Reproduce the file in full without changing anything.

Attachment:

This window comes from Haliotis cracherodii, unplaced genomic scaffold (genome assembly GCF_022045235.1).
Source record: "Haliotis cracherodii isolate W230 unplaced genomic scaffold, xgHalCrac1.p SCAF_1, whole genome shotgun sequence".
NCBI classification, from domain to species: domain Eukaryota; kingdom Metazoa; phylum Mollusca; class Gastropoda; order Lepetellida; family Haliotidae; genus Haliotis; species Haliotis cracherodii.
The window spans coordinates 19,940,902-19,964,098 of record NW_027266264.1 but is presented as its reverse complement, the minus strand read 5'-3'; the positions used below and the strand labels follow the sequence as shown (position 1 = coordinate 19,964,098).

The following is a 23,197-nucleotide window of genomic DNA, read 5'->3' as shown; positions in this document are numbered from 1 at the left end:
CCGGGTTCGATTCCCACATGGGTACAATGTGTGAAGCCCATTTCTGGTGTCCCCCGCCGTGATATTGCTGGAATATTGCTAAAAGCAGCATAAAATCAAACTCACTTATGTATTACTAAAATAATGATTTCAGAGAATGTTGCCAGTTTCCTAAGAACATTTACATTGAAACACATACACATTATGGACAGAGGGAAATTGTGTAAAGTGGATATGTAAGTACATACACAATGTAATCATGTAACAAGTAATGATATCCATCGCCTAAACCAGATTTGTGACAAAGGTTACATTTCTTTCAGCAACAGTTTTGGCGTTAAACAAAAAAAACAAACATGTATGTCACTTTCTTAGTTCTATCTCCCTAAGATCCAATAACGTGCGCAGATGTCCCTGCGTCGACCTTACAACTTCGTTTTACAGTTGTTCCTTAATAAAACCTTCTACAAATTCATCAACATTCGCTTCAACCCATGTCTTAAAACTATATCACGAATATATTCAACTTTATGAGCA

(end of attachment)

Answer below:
This window comes from Haliotis cracherodii, unplaced genomic scaffold (genome assembly GCF_022045235.1).
Source record: "Haliotis cracherodii isolate W230 unplaced genomic scaffold, xgHalCrac1.p SCAF_1, whole genome shotgun sequence".
NCBI classification, from domain to species: domain Eukaryota; kingdom Metazoa; phylum Mollusca; class Gastropoda; order Lepetellida; family Haliotidae; genus Haliotis; species Haliotis cracherodii.
The window spans coordinates 19,940,902-19,964,098 of record NW_027266264.1 but is presented as its reverse complement, the minus strand read 5'-3'; the positions used below and the strand labels follow the sequence as shown (position 1 = coordinate 19,964,098).

The following is a 23,197-nucleotide window of genomic DNA, read 5'->3' as shown; positions in this document are numbered from 1 at the left end:
CCGGGTTCGATTCCCACATGGGTACAATGTGTGAAGCCCATTTCTGGTGTCCCCCGCCGTGATATTGCTGGAATATTGCTAAAAGCAGCATAAAATCAAACTCACTTATGTATTACTAAAATAATGATTTCAGAGAATGTTGCCAGTTTCCTAAGAACATTTACATTGAAACACATACACATTATGGACAGAGGGAAATTGTGTAAAGTGGATATGTAAGTACATACACAATGTAATCATGTAACAAGTAATGATATCCATCGCCTAAACCAGATTTGTGACAAAGGTTACATTTCTTTCAGCAACAGTTTTGGCGTTAAACAAAAAAAACAAACATGTATGTCACTTTCTTAGTTCTATCTCCCTAAGATCCAATAACGTGCGCAGATGTCCCTGCGTCGACCTTACAACTTCGTTTTACAGTTGTTCCTTAATAAAACCTTCTACAAATTCATCAACATTCGCTTCAACCCATGTCTTAAAACTATATCACGAATATATTCAACTTTATGAGCA